13 Jan 23

The first impression of this book is how reassuringly ‘heavy’ it is – probably because the photos are liberally spread throughout & so all the paper has to be denser. It feels really well made, which is a pleasant change. The selection of photos is very good – far better than usual. Sadly, the same cannot be said for the maps. There is one, double page of the southern North Sea, at the start, but several more of specific incidents would have been welcome & the lack of any map showing the extensive (and frequently referred to) minefields & swept corridors is irritating. The author seems to have fallen between the two stools of writing a flowing narrative and producing a work of reference.

Perhaps an unusual complaint, but there are too many facts! For example, the armed patrol yacht Rhiannon, had been ‘the private steam yacht of Thomas Evelyn Scott-Ellis’,[1] 8th Baron Howard de Walden, 4th Baron Seaford…. and on for another 4 lines covering the 1908 Olympics, when he succeeded to his title, year he came of age & accolade as ‘Britain’s wealthiest bachelor’. Having written a book,[2] I know how difficult it is to resist using all the ‘fascinating’ facts and anecdotes that you have come across during your research, but this temptation should be resisted if they interrupt the flow too much or are just not relevant.  Oddly, therefore, there is no direct connection made between Lt Brian Schofield & VAdm Brian Schofield, the author of many naval tomes in the 1950/60/70s or Lt Cdr (Henry) Taprell Dorling & the prolific author Taffrail. Final criticism – there is too much Latin – quondam, felo de se & quotidien (regularly).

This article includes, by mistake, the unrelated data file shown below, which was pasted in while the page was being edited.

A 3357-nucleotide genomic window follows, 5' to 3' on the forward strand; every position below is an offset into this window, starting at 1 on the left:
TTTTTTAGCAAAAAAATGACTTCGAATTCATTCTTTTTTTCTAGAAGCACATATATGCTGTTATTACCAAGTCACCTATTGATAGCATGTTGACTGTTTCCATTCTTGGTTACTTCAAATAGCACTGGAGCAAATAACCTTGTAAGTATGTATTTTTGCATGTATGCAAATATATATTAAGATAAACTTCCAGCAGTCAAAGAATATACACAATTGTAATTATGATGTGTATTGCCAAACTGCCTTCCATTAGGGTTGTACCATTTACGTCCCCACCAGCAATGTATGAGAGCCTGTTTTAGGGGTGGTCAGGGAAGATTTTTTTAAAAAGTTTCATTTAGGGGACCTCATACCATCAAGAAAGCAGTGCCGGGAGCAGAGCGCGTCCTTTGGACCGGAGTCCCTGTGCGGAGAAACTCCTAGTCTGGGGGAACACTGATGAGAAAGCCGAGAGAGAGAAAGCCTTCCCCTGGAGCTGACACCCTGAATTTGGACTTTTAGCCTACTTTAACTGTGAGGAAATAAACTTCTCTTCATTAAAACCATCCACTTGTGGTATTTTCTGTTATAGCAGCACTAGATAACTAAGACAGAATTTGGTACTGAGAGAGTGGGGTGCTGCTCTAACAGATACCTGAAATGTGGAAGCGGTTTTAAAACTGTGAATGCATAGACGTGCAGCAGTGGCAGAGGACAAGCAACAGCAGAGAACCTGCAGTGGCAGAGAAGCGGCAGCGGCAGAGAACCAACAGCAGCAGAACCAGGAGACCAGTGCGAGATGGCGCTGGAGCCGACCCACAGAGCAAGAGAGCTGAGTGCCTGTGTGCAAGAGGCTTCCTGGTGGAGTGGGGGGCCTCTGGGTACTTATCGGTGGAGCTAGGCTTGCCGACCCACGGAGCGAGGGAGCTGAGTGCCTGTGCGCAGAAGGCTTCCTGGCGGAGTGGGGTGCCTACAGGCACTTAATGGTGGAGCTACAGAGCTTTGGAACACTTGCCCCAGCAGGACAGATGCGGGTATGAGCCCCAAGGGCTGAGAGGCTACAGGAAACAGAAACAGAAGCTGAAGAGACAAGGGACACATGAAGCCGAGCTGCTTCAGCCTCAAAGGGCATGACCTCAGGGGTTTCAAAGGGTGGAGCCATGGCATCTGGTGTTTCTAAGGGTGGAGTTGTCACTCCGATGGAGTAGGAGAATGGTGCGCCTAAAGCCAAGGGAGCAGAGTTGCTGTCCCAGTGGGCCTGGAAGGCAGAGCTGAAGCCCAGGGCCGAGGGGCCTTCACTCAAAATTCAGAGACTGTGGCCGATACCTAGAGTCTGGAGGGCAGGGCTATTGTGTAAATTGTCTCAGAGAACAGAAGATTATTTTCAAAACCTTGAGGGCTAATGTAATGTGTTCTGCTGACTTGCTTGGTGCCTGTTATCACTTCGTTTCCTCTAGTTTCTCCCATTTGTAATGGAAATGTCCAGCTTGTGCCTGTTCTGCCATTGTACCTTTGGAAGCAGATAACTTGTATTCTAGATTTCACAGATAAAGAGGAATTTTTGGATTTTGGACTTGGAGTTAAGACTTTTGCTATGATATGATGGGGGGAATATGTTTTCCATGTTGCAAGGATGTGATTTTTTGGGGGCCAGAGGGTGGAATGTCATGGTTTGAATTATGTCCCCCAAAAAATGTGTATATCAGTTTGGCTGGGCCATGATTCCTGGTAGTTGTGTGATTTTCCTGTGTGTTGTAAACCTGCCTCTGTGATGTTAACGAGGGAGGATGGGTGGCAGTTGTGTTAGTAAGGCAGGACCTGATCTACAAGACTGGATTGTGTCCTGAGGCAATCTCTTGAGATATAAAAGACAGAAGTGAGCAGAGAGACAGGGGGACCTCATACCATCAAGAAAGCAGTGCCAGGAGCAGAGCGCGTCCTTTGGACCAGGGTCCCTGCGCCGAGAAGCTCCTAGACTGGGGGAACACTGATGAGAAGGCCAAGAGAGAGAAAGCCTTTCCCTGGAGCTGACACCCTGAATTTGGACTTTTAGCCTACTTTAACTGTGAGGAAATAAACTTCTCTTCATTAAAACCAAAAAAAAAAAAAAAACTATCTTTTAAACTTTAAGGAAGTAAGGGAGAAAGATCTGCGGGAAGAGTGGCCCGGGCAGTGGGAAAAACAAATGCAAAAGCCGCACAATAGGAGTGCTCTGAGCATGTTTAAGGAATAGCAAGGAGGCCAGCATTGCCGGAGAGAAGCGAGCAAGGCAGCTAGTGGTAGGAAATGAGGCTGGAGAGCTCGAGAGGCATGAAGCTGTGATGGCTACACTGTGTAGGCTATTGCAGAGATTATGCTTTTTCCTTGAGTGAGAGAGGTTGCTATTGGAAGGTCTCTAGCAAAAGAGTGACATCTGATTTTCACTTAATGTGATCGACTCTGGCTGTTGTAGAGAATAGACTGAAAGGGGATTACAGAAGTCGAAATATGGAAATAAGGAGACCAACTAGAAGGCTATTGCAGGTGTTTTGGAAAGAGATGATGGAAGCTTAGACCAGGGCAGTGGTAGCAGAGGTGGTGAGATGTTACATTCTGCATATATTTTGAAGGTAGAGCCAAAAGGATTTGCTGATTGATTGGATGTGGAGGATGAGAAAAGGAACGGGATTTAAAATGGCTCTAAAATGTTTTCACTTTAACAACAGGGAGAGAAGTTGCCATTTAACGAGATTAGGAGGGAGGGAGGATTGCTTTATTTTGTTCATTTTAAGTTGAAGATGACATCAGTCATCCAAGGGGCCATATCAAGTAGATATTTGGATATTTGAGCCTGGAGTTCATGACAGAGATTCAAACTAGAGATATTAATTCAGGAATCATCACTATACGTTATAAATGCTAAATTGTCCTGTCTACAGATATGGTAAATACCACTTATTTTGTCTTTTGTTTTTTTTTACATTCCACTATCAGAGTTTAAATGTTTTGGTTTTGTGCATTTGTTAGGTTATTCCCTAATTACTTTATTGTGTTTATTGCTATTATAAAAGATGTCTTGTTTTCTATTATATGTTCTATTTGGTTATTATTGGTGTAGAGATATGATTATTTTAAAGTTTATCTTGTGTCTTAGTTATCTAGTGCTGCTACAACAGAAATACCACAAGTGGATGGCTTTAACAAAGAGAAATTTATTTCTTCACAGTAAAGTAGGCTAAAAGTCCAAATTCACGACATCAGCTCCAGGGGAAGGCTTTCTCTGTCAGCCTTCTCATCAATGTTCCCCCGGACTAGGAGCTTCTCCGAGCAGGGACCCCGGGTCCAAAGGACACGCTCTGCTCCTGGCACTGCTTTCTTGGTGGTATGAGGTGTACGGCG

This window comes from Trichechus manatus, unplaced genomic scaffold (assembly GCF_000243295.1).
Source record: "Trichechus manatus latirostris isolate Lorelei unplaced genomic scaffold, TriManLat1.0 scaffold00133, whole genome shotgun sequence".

So, after all these criticisms, what about the actual contents.  If you want to know about WWI naval activity in the southern North Sea and, in particular, the Harwich Striking Force, I doubt that you will find a better book.  The major actions – Dogger Bank, Jutland & the German Battlecruiser raids on East Coast ports – are well covered, but the main impression that comes across from the narrative is the relentless (quotidien!) patrols, convoys, minesweeping & just sea time.  The light cruisers & destroyers, and Commodore Tyrwhitt was usually at sea with them, were worked very hard and, when not at sea, were usually at short notice to sail.  Perhaps the only historical feeling of unease that I had was the author’s, seemingly unreserved, support for Tyrwhitt’s views – he had a long running feud with VAdm Bacon (of the Dover Patrol) & Steve Dunn dismisses the Zeebrugge Raid of 23 April 1918 in one page as of no operational use and just a PR stunt.[3]

There are lots of interesting insights into the conduct of WWI naval ops – from the Kaiser’s micromanagement[4] of his Navy to the Royal Navy’s positive discouragement of initiative and the ‘Beef Trips’ (the convoys bringing food from the neutral Netherlands to England) to the birth of naval aviation & the first use of the Jolly Roger by a submarine CO (Lt Cdr Max Kennedy (see note 1 again) Horton of HMS E-9). The Author’s notes, appendices, bibliography & index are well put together (as befits a semi-reference book). I learnt a lot from this book & would certainly recommend it to anyone who is interested in this subject, but it’s not a ‘light’ read.

[1] Usually, everyone is given all their forenames, presumably just because the author has found them during his research.

[2] Sorry – a plug. The Royal Navy in the Cod Wars.

[3] My precis – PR was not a current term in Tyrwhitt’s time.

[4] Hitler followed suit with his instructions with regard to the WWII Capital ships.